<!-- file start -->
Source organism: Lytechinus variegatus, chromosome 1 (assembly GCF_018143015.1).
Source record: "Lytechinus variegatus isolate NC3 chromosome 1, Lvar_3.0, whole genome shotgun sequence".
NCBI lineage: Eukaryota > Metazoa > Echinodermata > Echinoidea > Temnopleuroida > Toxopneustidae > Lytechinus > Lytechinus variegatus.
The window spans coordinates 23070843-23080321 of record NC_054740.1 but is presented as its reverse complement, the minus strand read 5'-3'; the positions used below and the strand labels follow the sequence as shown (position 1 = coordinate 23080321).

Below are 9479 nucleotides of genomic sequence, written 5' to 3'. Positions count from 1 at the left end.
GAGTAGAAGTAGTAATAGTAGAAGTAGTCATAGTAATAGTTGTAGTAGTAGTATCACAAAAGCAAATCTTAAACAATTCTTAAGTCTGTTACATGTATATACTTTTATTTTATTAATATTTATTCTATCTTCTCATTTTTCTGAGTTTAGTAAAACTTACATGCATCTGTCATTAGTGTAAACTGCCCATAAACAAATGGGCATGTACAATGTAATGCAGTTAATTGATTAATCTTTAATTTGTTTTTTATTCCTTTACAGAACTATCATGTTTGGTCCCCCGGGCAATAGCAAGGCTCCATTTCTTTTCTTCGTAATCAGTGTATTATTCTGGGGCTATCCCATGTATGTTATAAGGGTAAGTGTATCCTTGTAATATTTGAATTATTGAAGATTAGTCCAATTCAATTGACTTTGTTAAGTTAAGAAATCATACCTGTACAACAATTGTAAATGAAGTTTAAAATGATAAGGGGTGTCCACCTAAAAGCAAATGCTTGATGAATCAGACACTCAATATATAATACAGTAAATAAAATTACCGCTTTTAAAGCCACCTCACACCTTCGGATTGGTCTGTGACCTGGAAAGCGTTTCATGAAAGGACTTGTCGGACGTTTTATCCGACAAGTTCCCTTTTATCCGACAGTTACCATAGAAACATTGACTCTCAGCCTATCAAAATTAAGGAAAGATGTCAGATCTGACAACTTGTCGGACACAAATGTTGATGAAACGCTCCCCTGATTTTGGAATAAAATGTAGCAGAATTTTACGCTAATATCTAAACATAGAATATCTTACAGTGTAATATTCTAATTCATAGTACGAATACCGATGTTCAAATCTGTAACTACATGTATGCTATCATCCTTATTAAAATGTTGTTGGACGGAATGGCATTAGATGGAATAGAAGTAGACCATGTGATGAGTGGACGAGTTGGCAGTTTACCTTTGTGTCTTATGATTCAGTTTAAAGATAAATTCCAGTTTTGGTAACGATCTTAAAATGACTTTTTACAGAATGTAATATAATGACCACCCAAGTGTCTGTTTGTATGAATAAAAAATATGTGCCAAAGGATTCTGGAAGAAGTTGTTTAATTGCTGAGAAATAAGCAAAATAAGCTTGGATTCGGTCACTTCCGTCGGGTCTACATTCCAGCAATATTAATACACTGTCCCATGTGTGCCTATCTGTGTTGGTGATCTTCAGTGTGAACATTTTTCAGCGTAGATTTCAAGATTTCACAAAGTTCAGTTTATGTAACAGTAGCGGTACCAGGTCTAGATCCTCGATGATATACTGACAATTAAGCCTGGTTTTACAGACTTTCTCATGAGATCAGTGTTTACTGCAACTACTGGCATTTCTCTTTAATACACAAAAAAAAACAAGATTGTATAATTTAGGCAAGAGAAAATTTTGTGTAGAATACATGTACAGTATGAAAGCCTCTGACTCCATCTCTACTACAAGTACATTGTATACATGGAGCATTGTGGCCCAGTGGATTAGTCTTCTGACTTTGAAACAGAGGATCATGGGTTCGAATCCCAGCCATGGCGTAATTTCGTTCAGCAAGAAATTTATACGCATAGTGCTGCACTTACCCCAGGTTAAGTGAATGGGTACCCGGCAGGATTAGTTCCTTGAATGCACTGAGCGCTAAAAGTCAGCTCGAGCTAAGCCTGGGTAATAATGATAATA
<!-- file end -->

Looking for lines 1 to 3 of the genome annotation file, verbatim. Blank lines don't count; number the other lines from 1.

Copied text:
Source organism: Lytechinus variegatus, chromosome 1 (assembly GCF_018143015.1).
Source record: "Lytechinus variegatus isolate NC3 chromosome 1, Lvar_3.0, whole genome shotgun sequence".
NCBI lineage: Eukaryota > Metazoa > Echinodermata > Echinoidea > Temnopleuroida > Toxopneustidae > Lytechinus > Lytechinus variegatus.